Updating a git pull request after a local rebase
I recently ran into a situation where my pull request for a bug fix got messed up when I rebase from upstream locally, and then tried to push to my local PR on github.
I wonder if I was going the right way, or that my workflow needs to be altered.
Basically, I followed this workflow:
- fork on github
- clone on local machine. Set origin (automatically) and upstream remotes.
- edit files.
git push -u origin fixand submit a PR from this branch.
- in the mean time, one of the files in my fix got updated in the main repository. So I
git fetch upstream; git merge upstream/master
- I update my origin/master:
- I then
git rebase masteron my
fixbranch locally, manually merging them because of a conflict.
git add; git rebase --continue.
- I then tried
git pushand that’s where things went wrong. There doesn’t seem to be a nice clean way to get that rebase
fixbranch into my PR.
So I wondered if I missed a step, or whether I should alter a step. I’m not sure if the
git push origin was correct, or whether it needs to be more specific (e.g., with the branch name). Should/could I have tried something with
git push --force in that last step (part of the PR was in my github repository, but very likely nowhere else pulled)?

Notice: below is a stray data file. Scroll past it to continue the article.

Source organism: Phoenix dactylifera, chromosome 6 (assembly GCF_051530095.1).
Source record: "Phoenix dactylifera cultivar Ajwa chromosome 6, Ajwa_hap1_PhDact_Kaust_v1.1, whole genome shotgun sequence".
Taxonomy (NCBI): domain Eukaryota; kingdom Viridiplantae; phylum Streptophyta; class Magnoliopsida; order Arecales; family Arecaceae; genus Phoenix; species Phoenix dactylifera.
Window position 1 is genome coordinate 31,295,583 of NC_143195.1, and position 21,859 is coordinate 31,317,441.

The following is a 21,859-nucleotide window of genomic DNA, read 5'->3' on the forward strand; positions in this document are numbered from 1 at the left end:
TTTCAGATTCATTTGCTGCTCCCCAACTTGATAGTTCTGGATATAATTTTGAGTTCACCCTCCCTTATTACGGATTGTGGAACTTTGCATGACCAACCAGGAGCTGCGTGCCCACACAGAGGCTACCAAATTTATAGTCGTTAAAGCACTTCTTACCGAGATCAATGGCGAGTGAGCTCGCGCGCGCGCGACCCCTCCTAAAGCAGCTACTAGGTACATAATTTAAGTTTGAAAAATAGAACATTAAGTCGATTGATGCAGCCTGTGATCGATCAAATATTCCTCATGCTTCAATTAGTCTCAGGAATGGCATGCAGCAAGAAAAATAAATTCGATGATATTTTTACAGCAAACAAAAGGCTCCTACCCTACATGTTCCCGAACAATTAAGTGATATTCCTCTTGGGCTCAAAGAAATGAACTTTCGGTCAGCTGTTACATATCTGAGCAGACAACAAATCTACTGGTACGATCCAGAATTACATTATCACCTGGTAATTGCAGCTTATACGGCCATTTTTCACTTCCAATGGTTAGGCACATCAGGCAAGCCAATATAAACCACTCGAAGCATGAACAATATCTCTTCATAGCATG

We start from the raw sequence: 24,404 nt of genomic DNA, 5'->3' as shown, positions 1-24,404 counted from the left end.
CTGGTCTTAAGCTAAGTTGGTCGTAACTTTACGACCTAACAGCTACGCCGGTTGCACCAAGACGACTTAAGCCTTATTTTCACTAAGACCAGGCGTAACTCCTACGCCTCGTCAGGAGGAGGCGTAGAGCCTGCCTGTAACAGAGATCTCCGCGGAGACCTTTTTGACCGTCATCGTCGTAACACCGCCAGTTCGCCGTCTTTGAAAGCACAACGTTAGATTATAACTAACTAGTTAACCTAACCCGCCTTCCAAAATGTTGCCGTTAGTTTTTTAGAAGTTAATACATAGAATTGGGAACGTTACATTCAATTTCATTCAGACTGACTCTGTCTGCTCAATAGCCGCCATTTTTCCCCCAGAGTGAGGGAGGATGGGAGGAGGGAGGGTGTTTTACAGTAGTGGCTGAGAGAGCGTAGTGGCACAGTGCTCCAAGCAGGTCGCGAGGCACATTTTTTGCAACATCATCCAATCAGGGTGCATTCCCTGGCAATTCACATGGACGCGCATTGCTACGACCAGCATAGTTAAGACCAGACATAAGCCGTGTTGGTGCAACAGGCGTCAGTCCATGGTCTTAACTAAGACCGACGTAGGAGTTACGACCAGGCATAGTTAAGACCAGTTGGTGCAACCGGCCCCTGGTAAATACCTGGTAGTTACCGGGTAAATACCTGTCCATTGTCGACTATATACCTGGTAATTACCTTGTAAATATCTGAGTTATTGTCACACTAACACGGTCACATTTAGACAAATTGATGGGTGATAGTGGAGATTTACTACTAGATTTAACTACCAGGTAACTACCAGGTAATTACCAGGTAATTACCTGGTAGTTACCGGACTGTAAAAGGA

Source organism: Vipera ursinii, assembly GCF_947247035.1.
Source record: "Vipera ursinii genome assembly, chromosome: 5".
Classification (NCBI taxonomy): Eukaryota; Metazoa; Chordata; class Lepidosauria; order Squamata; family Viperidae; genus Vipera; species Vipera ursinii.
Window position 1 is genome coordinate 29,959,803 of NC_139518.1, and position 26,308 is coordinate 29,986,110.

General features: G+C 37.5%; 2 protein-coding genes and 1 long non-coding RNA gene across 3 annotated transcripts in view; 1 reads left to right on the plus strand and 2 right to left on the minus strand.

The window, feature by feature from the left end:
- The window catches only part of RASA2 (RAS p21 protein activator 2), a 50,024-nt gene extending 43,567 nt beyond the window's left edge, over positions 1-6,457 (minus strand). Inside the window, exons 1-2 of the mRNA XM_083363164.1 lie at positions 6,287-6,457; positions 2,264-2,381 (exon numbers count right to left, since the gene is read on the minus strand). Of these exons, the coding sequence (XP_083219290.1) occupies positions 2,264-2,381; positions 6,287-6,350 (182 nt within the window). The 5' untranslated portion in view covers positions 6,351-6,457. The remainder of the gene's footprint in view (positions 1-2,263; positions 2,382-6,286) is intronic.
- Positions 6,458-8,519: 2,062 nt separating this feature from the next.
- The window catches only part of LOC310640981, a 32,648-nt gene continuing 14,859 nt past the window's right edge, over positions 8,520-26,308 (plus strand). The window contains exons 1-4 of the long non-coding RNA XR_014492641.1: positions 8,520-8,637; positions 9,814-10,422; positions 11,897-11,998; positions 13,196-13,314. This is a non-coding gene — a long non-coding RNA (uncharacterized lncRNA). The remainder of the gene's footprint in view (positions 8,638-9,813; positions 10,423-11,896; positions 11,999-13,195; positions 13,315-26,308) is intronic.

2 Solutions collect form web for “Updating a git pull request after a local rebase”
Don’t introduce merges inside pull requests. The proper workflow is this:
- [hardcore coding work]
- Rebase (to upstream/master), e.g. using
git pull --rebase upstream master
- Create a pull request.
That way you avoid merge commits and end up with clean commits in your pull request which are based on the current master of the upstream repository.
If you pushed before the rebase, you have to perform a forced push using
-f to push again after rebasing since you rewrite history during the rebase.
Something worth to keep in mind: Merges (that are not fast-forward or rebases) should never occur in simple fix/feature branches – just like you should never rewrite history in your “main” branches which others might base own work on.
Should/could I have tried something with git push –force in that last step (part of the PR was in my github repository, but very likely nowhere else pulled)?
Yes. You need to force-push a branch if your local branch is not a descendant of the remote branch, which it is not after you rebased it.
You should be aware of the consequences of a forced push though for other developers that may already have the overwritten changes, I do not recommend it: Better use a simple pull to bring in the upstream changes.